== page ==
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Samurai Artist Tetsuro Shimaguchi to Receive International Cultural Prize in Italy








The samurai artist Tetsuro Shimaguchi is set to receive the “Premio Consonanze: I Protagonisti della Creatività” award in Florence, Italy, on Wednesday, October 31 at 21.00 local time.



The prize is awarded to artists who carry out a vision and a creative project while having an impact on Tuscan and other Italian territory.


This is the first time someone from Asia will receive the award since it was instituted in 2012.


The award will be presented to Shimaguchi at the historical venue of Officina Farmaceutica-Profumo Santa Maria Novella in Florence.


Nicoletta Arbusti, president of the association, explained the reason for awarding the prize to Shimaguchi:



The maestro has a collaboration, and friendly relationship, with the city of Florence, Tuscany, and Italy. He has many friends here and he is held in high esteem for his capability and professionalism. Of course, if this award were to help Mr. Shimaguchi open doors for the cultural exchange and further understanding with Japan, we would be very happy for this development.


He is also recognized for inventing the art of Kengido, a mélange of samurai-based martial and performing arts.


How the Journey Started


Sitting down with JAPAN Forward before leaving for the ceremony in Italy, Shimaguchi appeared star-struck that he is receiving this award. Humbly bowing his head, he said: “It hasn’t sunk in yet that I won the award. But in everyday life I have no other choice but to do the best I can, so I am just going to continue doing what I have done until now.”



Wearing a sporty flat cap with a black and white bandana visible underneath, a modern haori (kimono jacket), and sneakers, he has a style that encapsulates the globe-trotting metropolitan career of the samurai performer.


So how did this journey start?


“I first started the company Kamui in 1989. But, at the time, even in historical plays, there was not really anyone who was a samurai performer. So, essentially, we didn’t have work here in Japan,” he said.


From that realization came the decision to go to the United States and try their luck there. He said, laughing, “We would perform on the streets, we got arrested by the police.”



Then, one day, there was a meeting with Quentin Tarantino, which changed everything.


“Tarantino was strolling down the streets of Santa Monica with his girlfriend at the time, and watched our performance like a normal customer. But one of my colleagues was awestruck and told me, ‘Isn’t that Quentin?’” he recalled.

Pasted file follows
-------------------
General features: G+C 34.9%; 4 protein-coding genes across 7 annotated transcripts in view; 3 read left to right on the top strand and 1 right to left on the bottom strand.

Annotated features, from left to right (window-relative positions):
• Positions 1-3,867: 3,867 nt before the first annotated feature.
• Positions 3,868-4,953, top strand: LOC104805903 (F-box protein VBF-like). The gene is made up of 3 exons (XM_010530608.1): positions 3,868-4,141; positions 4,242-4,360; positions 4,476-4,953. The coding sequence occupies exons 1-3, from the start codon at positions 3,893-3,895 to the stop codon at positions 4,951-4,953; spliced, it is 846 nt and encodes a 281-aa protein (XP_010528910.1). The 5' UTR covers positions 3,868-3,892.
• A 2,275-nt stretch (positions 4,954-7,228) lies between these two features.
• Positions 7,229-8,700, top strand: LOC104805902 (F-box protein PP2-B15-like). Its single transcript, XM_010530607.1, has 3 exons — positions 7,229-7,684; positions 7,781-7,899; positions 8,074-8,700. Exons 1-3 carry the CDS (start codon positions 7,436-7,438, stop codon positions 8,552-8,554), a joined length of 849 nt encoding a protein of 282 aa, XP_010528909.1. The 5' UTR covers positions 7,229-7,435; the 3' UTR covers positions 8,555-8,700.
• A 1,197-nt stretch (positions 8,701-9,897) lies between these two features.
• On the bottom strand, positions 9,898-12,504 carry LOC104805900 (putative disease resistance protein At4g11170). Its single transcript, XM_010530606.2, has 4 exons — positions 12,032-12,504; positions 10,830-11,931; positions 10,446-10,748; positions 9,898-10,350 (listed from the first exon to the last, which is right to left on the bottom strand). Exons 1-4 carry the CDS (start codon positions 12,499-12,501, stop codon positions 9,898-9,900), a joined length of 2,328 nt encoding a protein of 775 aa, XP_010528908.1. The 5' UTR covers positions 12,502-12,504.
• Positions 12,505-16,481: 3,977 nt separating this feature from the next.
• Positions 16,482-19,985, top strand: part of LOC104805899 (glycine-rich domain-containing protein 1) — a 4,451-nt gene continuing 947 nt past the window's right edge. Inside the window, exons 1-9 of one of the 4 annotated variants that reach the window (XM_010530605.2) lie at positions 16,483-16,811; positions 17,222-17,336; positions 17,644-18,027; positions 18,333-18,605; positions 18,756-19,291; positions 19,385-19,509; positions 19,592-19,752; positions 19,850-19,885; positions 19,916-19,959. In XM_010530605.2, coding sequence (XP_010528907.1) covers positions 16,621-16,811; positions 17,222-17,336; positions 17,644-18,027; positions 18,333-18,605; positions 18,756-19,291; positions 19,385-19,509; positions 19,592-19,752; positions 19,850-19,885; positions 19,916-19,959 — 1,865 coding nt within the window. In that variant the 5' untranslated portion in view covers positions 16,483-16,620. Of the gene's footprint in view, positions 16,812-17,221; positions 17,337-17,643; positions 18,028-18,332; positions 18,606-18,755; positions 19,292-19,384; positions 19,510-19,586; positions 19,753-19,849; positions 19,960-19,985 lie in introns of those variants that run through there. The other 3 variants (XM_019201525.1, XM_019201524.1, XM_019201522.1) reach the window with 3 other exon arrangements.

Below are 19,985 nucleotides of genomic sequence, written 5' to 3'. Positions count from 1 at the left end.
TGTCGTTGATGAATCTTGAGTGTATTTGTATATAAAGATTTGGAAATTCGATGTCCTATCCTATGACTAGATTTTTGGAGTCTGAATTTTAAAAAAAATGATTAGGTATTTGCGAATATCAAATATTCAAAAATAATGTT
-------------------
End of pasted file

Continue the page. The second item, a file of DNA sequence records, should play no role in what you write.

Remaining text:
The ‘Kill Bill’ Break


From there, fast-forward to five years later, when Tarantino came to Japan to film Kill Bill (2003). He decided to enlist the help of Tetsuro Shimaguchi to train the actors in the movements of the many samurai scenes in the film.


“If a film director likes your performance, it doesn’t matter who you are, he will cast you,” explained the samurai performer. “When he saw my performance, he told me that he had the part of ‘Miki’ in his film, and no matter what he wanted me to play the part.”



From there, partially as samurai trainer and partially as an actor, he rubbed shoulders with Lucy Liu, Uma Thurman, and many more. He added happily: “I was particularly close with Lucy Liu. We would go bowling on weekends. I have great memories of that period.”


With the Kill Bill experience in acting as a sort of passport to the world, Shimaguchi has travelled all around the globe pursuing various projects.


He has established dojos all over the world where he teaches Kengido. His dojos’ locations in Europe include Florence, Warsaw, Vilnius, and Prague.


He divides his time between teaching and performances in some of the most impressive venues around the world. He performed in 2010 at the 300-year-old-venue, La Pergola Theatre in Florence, as well as at the Hermitage Museum in St. Petersburg (2015) and the Armani Hotel in Abu Dhabi (2016).



Project: Showcase Japanese Culture


Shimaguchi doesn’t hide the fact that there were bumps along the road. Reflecting on his nearly 30 years of legacy, he told us: “People would ask, what are you doing? But I was lucky that I found something that made me happy. So, by meeting people along the way, I got their support. Even when I thought it wouldn’t happen, doors opened.”


In terms of his dream, he told us that he was always someone who liked Japanese culture: “I believe that people should be more aware of their culture. Therefore, my dream would be to gather artists of Japanese culture and do a world tour to showcase Japanese culture around the world.”


The fact that this humble and soft-spoken samurai performer has managed to become recognized on the other side of the world is a testament to what people can achieve when they dare to dream big.



The Kamui samurai group is set to perform on November 2 and 3 in Madrid, alongside Mika Kobayashi, a singer-songwriter who is famous for singing the opening song for Attack on Titan (anime film, 2015).  


With “Premio Consonanze” recognizing Tetsuro Shimaguchi’s career, one can only guess where else this samurai will head in the future.


Author: Arielle Busetto